The book, Studies in Galatians, by Tom Wacaster was an excellent study and very well put together. I felt he did a great job gathering others together to elaborate on some of the main points from this book. From the beginning, the author let you know, in the introduction a specific direction he was aiming toward even though the introduction seem to be a bit long. However, after I looked at it upon completion of reading, I appreciated it more than when I read it the first time. When you take second look, it made me understand the reading better. Moreover, the flow of the book was well organized, with the outline of the whole book coming after the introduction, and the remainder of the book broken down verse-by-verse, which brings the attention of the reader in a simple format. I really like the fact that he shared the ideas of others and did not hesitate to provide adequate references letting the reader know the correct source.
Nonetheless, as we begin in Chapter One, Wacaster immediately began stating his comments regarding the scripture reference, which also he did a great job transitioning immediately to breaking down the verses. Here Wacaster use adequate references and placing them in the correct location to support his take on the chapter and verses. Interestingly, the first one that caught my attention was at the beginning of the book, the introduction, when Wacaster referenced Adam Clark stating how the “Galatians were divided into three tribes” (Adam Clark). More importantly, in a concise and timely manner, Wacaster takes others input at the most opportune time to support his points.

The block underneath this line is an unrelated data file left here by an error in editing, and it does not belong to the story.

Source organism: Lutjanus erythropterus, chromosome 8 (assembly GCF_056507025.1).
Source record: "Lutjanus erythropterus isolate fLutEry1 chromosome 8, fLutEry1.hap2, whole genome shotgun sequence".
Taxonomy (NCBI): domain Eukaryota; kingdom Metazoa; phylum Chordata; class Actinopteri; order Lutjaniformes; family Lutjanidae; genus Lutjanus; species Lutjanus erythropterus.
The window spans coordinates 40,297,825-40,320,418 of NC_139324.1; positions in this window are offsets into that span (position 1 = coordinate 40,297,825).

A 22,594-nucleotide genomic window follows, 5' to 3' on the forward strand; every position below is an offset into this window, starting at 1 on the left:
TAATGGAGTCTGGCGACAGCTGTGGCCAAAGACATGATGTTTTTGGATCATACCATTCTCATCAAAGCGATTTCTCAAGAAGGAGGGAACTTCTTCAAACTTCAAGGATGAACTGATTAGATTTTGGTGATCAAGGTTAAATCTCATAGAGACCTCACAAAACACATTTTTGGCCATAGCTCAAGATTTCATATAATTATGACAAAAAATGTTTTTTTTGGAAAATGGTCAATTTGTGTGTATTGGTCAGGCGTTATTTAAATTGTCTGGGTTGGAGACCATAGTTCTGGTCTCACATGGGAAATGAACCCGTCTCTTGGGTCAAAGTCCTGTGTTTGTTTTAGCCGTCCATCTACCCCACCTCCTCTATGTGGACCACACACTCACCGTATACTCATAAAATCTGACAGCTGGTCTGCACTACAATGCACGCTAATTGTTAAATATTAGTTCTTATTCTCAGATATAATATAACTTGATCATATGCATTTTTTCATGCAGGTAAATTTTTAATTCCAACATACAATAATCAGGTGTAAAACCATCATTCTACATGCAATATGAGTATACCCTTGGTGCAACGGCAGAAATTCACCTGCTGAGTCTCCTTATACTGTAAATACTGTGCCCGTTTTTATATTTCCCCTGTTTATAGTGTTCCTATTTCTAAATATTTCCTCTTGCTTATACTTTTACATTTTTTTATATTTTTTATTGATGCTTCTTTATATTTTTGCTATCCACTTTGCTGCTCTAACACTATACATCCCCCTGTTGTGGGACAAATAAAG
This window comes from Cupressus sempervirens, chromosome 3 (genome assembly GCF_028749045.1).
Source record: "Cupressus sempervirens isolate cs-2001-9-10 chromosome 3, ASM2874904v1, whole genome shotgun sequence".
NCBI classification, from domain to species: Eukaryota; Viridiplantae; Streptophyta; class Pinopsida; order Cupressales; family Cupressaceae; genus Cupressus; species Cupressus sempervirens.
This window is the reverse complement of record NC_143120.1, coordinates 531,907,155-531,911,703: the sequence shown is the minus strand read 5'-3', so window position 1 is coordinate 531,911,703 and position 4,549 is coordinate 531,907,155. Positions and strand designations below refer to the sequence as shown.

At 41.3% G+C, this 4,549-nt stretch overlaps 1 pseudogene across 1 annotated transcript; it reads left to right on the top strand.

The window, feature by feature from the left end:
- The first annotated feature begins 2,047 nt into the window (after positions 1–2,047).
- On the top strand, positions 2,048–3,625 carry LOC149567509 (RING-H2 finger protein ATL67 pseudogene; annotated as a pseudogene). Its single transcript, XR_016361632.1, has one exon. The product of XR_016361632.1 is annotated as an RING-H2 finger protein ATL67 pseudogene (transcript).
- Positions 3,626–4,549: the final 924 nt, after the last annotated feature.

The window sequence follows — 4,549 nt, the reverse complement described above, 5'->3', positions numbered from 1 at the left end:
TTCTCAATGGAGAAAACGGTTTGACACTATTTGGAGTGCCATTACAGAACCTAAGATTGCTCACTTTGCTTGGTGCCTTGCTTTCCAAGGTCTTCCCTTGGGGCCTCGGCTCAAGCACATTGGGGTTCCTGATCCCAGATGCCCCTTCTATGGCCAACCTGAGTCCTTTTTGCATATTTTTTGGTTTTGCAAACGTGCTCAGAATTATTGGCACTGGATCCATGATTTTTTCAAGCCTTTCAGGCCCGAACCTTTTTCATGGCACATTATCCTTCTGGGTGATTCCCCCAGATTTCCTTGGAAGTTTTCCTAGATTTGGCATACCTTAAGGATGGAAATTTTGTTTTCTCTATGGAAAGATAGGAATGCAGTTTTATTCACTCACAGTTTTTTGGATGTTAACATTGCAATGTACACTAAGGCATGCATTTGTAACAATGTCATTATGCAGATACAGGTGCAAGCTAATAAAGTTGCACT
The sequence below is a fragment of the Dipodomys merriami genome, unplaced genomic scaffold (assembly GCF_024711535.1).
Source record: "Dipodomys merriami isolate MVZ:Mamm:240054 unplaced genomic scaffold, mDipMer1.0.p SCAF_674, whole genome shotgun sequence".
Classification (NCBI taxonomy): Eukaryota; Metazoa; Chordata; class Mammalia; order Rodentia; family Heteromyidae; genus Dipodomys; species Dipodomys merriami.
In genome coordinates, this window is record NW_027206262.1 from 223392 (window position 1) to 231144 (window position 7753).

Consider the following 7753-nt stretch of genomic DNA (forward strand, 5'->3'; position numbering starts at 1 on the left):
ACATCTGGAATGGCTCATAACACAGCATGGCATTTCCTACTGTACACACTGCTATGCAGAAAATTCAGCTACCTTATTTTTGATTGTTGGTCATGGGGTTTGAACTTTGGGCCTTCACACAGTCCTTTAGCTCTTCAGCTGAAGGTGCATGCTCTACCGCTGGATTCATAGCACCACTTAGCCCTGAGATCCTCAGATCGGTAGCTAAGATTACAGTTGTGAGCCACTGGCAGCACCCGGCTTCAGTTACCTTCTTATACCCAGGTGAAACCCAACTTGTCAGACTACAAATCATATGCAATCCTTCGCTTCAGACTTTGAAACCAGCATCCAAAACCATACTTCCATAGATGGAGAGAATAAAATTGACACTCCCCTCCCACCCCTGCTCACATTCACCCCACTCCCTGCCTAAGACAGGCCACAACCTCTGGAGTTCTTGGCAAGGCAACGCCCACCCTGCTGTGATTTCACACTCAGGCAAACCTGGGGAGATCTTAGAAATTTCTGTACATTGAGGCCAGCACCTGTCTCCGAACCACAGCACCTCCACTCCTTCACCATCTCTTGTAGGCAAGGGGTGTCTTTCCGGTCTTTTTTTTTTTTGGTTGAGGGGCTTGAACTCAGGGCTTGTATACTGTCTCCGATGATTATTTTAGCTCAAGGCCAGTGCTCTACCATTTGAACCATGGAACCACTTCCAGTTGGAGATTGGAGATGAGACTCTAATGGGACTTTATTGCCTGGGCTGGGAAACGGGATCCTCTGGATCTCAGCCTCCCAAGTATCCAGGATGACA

Equally, regarding the study of the Greek language, Wacaster use verses in proper context as he often refers to the Greek translation of some of the scriptures to which he is referring. This could be positive or negative; however, for me it was positive because we are currently studying Greek. On the contrary, for someone who is not familiar with the Greek terminology he/she might have problems. I think you have to break it down to readers who are not familiar with Greek terminology in a way in which they can grasp a better understanding. Nevertheless, the first chapter ends with a surprise to me when Wacaster places endnotes very precisely seemingly as a way to not forget anyone along the way.
Next, as we graduate to Chapter Two, I’m guilty of looking for those quotes by men. The book has almost become predictable, yet bearable. I don’t know if it was by design, but those quotes or writings Wacaster would interject in this book were a breath of fresh air. They seem to go outside the box unlike the writer. I have to give him a lot of credit for assembling a great team and making this book very interesting.
In addition, I noticed Wacaster would take a time out and take notice of some very important facts about what was just written, which was also very helpful in making this book better to understand....